We round up and analyse the top news stories of the last month in music royalties, including commentary from Synchtank CBO Chris Cass.
Who is going to sort out the MMA’s black box?
Chris’ take: Synchtank views the Music Modernization Act (MMA) positively, all be it took a long time coming. Our clients, from corporates down to startups (including ClicknClear who recently won NY:LON’s Best Startup Award), should all benefit from a one-stop shop for mechanical licensing in the US. Ease and transparency for micro-payments is a problem the industry has stared in the face for too long.
Almost inevitably, given it was signed by the big-league disruptor himself, President Donald J. Trump, its appearance on the national stage has cracked open divisions. To the right is the “consensus group”, representing corporate America, whilst occupying another lobby is the American Music Licensing Collective, notably championed by Stewart Copeland from the Police. “Stew’s giving it to ‘The Man!’”, “Yeah, despite his father having worked for the CIA”, as some might put it.
The MMA calls for the creation of a board that will administer the blanket mechanical license. Said board will choose which technology vendor will get the complicated undertaking, and resulting mega bucks, for matching future Works to Recordings and vice versa. It is likely, however that all existing ‘black boxes’ of unpaid royalties will be divvied-up simply on the market share each publisher has with each individual digital music service, which is surprising given the technology available in the market.
“Where there’s muck there’s brass” is an expression originating from Yorkshire, England, uttered by farmers leaning on shovels, contemplating steaming piles of cow manure. “We like complexity” is the closest comparison in the music streaming royalty collection arena. It is a typical remark from executives sitting behind polished teak somewhere in California clicking software visualisers on big screens. They will be illuminating that today’s global pop hits have increasing amounts of writers with just as many publishers representing them. Importantly though, they will be showing that the data to be exact already exists.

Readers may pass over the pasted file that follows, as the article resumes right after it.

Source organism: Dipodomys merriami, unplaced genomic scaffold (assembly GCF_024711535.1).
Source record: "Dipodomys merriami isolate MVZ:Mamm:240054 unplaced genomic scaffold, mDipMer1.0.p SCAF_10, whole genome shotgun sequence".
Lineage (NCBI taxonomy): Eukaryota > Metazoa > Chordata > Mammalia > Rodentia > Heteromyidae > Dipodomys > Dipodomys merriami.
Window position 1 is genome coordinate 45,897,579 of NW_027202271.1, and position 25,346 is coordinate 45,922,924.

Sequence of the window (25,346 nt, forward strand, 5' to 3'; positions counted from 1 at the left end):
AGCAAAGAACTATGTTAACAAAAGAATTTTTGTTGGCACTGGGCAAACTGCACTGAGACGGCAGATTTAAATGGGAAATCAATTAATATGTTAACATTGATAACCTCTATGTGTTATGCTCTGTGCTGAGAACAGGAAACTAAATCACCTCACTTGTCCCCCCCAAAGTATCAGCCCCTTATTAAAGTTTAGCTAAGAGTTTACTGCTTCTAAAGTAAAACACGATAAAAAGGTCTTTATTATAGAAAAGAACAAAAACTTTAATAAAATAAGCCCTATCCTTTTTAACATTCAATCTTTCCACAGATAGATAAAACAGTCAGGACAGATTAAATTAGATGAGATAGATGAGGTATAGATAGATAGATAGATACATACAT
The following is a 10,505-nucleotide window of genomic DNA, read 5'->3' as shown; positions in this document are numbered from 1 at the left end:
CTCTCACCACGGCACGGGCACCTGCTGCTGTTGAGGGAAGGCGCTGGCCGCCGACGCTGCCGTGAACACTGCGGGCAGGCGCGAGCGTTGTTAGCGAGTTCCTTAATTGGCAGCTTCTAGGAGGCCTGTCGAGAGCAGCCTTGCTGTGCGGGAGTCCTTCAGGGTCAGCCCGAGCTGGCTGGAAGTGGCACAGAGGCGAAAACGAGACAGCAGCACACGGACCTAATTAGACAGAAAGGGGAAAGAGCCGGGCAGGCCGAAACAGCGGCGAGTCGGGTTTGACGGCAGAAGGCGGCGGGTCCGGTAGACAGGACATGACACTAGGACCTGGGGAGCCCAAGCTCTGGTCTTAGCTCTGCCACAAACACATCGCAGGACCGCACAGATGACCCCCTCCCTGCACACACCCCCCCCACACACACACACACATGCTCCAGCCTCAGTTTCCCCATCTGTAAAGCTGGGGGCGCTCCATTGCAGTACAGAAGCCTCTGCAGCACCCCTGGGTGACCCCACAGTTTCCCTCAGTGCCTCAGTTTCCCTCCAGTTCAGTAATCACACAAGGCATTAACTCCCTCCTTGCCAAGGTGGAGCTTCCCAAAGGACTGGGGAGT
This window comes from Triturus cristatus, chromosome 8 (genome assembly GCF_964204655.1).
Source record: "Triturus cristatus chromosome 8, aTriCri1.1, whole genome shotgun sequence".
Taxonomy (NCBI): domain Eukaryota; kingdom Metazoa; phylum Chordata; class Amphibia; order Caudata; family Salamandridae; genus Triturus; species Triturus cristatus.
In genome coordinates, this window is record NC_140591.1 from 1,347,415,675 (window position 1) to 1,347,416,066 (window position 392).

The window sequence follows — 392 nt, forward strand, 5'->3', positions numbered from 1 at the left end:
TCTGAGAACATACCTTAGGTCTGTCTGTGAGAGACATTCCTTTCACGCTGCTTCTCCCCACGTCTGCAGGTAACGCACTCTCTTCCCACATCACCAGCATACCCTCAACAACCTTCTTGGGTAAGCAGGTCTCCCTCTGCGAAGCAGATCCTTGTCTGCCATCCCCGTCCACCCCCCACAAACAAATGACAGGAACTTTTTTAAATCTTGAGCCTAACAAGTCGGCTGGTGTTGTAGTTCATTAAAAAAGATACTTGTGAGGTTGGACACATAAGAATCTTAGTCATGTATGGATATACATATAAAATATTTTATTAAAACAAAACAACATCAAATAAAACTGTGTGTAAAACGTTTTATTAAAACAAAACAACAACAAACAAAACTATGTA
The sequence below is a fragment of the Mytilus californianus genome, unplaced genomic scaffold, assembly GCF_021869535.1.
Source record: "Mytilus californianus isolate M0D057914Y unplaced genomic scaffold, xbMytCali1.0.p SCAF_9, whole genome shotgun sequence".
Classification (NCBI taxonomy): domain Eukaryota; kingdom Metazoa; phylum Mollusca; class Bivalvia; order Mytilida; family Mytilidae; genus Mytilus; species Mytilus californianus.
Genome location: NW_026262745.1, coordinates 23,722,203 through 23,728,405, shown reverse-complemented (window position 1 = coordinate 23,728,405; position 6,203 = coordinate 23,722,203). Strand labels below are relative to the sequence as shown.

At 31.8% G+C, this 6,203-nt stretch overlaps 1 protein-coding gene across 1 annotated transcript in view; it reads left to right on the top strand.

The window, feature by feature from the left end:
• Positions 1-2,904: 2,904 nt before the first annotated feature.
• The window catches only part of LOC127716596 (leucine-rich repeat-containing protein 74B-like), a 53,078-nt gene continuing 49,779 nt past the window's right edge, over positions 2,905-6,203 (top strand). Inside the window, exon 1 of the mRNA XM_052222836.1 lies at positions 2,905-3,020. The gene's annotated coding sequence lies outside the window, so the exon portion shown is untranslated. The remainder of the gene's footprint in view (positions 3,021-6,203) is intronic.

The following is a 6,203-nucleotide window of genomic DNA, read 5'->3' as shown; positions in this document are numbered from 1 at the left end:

The argument goes, that in this age of transparent reporting by responsible, legitimate music services, there is no need for ‘black boxes’ full of, well, muck that nobody knows anything about. There are a growing number of independent technology companies, many of whom are forming entwined eco-systems, that already have the chops to slice and dice through the crap. They can report what song is it, who wrote it, who recorded it and who owns it, when, where and at any given moment in time. They’re just going to need a bundle of brass to cart away all of the complexity.
Article 13 in disarray and the music family splits, then does its best to make up
Chris’ take: Internet users’ freedoms in uploading content to UGC platforms, the use of filters to police this and the liabilities for tech companies hosting potential infringing material, is the fundamental copyright issue facing the world today.